Sunday, May 20, 2018
News Roundup

First clay busts of Tampa history makers revealed

TAMPA — The sculptor charged with immortalizing Tampa's history makers introduced Thursday the first three busts that will sit along Tampa's Riverwalk.

At a news conference in Steve Dickey's downtown Tampa studio, he presented the nearly finished images of Henry B. Plant, who brought the railroad to Tampa; Clara Frye, who opened the first black hospital in Tampa; and an unnamed American Indian man who represents the area's indigenous people.

The clay sculptures, all the color of milk chocolate, will go to a Sarasota foundry that will cast them in bronze.

Dickey expects to unveil in December the completed busts, along with likenesses of pioneer cattleman Capt. James McKay, suffrage firebrand Eleanor McWilliams Chamberlain and cigar magnate Vicente Martinez Ybor.

Eventually, grand sculptures of historical Tampa events will join the busts at spots along the river, said Tampa lawyer Steven Anderson, who came up with the idea and serves as chariman of the committee in charge of the project.

"I don't really anticipate this being a guy on horseback with a sword drawn; that's not quite Tampa,'' he said.

One theme might be the arrival of the first train to Tampa or a lector in a cigar factory reading to workers, Anderson said.

"It'll be a scene and a large statue,'' he said. "We have nothing comparable to this now."

Dickey, 63, receives $8,500 for each of the first six busts he created. Much of that money goes toward paying expenses at the foundry, he said.

Anderson estimates the larger sculptures that will depict historical events, the first of which he hopes will be ready in 2014 or 2015, will cost about $250,000 each. He envisions six such scenes.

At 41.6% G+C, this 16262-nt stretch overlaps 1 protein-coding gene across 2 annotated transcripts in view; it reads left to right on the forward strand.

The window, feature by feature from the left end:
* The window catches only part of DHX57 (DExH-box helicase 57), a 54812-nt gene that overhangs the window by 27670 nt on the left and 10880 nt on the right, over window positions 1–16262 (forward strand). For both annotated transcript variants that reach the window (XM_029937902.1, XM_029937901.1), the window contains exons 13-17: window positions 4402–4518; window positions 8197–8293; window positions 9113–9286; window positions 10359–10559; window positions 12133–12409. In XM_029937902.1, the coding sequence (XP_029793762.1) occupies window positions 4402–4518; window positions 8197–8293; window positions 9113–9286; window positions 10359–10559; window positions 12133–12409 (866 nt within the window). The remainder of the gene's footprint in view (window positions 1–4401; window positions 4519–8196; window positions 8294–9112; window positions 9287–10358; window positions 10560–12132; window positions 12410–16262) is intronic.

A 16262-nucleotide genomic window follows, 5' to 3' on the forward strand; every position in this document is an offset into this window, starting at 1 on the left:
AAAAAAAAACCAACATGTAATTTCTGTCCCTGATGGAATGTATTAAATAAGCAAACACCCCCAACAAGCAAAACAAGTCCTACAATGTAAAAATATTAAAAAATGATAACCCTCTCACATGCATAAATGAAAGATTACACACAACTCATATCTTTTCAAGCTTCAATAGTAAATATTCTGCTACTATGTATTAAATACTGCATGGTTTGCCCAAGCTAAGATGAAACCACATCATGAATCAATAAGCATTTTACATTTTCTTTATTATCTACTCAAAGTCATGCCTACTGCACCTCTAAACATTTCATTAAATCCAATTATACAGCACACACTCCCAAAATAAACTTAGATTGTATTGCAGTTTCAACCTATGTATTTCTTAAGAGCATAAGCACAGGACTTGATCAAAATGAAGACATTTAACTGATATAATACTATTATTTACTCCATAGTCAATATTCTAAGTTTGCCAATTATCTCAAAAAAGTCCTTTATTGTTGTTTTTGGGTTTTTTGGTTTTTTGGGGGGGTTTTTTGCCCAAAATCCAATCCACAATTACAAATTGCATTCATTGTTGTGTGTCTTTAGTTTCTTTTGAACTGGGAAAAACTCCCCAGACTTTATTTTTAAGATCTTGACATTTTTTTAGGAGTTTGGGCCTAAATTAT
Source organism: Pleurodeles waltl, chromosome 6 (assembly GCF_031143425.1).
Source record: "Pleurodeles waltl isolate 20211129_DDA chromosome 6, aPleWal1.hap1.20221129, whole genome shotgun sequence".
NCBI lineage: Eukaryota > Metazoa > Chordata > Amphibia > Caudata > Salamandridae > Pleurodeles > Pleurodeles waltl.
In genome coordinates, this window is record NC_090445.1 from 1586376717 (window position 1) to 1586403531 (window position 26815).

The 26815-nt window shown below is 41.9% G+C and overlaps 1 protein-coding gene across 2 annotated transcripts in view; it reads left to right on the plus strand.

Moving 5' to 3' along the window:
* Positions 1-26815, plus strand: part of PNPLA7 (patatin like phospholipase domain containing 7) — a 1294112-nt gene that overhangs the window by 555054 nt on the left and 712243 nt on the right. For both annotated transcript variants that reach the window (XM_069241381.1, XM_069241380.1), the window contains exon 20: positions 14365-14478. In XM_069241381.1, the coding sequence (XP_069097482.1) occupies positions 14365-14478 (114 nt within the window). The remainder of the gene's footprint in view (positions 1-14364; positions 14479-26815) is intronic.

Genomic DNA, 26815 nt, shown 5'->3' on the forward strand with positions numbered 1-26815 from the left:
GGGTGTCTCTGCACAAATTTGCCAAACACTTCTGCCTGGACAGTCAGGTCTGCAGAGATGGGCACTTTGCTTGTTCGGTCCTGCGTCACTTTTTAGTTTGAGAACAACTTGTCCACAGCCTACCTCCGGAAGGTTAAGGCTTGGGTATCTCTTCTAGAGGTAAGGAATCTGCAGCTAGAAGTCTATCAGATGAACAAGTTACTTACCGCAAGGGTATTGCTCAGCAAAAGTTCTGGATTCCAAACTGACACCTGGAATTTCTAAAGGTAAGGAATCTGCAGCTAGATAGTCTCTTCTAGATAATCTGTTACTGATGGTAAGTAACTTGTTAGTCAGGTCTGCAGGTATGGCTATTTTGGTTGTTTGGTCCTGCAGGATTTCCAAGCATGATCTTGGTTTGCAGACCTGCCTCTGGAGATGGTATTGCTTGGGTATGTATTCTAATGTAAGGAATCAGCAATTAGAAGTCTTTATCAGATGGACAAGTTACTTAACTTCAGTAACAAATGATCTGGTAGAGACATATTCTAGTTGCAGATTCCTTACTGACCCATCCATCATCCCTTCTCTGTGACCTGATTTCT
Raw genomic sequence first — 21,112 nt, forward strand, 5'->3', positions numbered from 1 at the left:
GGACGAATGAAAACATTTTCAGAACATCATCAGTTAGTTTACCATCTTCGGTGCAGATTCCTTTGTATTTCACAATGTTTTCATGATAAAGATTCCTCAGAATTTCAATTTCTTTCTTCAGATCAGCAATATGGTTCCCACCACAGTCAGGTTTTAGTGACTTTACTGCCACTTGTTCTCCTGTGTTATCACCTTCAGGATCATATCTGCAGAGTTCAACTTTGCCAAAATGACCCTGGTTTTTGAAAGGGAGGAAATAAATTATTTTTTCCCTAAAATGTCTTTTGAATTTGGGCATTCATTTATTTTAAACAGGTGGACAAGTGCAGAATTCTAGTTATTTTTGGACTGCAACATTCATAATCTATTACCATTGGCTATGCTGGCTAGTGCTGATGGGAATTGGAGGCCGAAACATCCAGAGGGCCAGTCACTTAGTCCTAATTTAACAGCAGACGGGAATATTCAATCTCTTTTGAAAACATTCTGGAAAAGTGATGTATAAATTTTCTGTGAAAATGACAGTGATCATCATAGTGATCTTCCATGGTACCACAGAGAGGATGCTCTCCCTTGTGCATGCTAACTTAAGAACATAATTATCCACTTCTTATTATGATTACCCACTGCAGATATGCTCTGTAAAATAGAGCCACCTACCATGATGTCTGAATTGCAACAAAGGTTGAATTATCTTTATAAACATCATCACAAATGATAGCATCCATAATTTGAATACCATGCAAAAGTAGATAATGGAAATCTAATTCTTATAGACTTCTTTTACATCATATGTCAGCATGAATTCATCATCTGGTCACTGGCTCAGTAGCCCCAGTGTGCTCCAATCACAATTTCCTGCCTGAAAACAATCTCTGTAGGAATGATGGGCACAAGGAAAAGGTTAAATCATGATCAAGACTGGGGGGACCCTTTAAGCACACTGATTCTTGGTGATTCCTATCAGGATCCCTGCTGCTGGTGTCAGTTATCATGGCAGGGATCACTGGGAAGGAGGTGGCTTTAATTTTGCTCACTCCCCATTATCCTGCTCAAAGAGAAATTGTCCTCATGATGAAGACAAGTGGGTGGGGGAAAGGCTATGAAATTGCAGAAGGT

Rendering the busts of the first six history makers — organizers envision about 30 in all — has presented a few difficulties, Dickey said.

He had only a profile image of Frye, so he had to guess how her full-face image would look. A newspaper sketch served as a guide for Chamberlain's sculpture. And while Spanish sketches exist depicting the early dwellers of Tampa Bay, Dickey can't quite determine how the man he's sculpting held together the knot of hair on the top of his head.

"I don't know if they ran something around their head and wrapped around it, or they twisted and used a leather strap to hold it tight.''

Anderson's committee is looking into that. If it comes up with nothing, Dickey said he will go with the leather strap.

Anderson started pitching the idea for the artwork a decade ago and has spearheaded the private fundraising effort to make it happen.

"I've had the good fortune of traveling around the world, and I'm a history buff, and in every great city there are monuments memorializing the history of that city and that country,'' he said. "I've always felt that Tampa hadn't done a good enough job for the people that brought us here.''

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